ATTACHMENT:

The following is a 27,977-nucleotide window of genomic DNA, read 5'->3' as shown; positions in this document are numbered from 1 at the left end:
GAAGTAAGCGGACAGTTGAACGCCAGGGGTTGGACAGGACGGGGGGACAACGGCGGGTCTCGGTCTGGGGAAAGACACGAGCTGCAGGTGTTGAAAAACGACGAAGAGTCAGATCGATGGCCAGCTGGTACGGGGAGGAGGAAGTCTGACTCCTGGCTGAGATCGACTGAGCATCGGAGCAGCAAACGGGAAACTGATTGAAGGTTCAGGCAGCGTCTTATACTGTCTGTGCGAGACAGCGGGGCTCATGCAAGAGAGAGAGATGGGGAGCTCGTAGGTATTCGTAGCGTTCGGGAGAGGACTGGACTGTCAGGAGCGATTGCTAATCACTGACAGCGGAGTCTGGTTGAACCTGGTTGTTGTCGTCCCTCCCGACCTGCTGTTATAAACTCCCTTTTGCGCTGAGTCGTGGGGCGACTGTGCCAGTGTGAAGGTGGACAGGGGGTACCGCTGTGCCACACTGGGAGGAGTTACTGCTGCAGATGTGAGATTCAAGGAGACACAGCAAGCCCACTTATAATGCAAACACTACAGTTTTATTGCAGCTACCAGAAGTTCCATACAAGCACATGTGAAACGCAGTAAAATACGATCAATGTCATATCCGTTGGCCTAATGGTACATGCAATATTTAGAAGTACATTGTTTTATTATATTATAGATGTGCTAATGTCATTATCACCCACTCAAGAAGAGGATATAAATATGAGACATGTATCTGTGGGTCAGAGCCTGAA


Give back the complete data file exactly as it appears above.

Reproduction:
The following is a 27,977-nucleotide window of genomic DNA, read 5'->3' as shown; positions in this document are numbered from 1 at the left end:
GAAGTAAGCGGACAGTTGAACGCCAGGGGTTGGACAGGACGGGGGGACAACGGCGGGTCTCGGTCTGGGGAAAGACACGAGCTGCAGGTGTTGAAAAACGACGAAGAGTCAGATCGATGGCCAGCTGGTACGGGGAGGAGGAAGTCTGACTCCTGGCTGAGATCGACTGAGCATCGGAGCAGCAAACGGGAAACTGATTGAAGGTTCAGGCAGCGTCTTATACTGTCTGTGCGAGACAGCGGGGCTCATGCAAGAGAGAGAGATGGGGAGCTCGTAGGTATTCGTAGCGTTCGGGAGAGGACTGGACTGTCAGGAGCGATTGCTAATCACTGACAGCGGAGTCTGGTTGAACCTGGTTGTTGTCGTCCCTCCCGACCTGCTGTTATAAACTCCCTTTTGCGCTGAGTCGTGGGGCGACTGTGCCAGTGTGAAGGTGGACAGGGGGTACCGCTGTGCCACACTGGGAGGAGTTACTGCTGCAGATGTGAGATTCAAGGAGACACAGCAAGCCCACTTATAATGCAAACACTACAGTTTTATTGCAGCTACCAGAAGTTCCATACAAGCACATGTGAAACGCAGTAAAATACGATCAATGTCATATCCGTTGGCCTAATGGTACATGCAATATTTAGAAGTACATTGTTTTATTATATTATAGATGTGCTAATGTCATTATCACCCACTCAAGAAGAGGATATAAATATGAGACATGTATCTGTGGGTCAGAGCCTGAA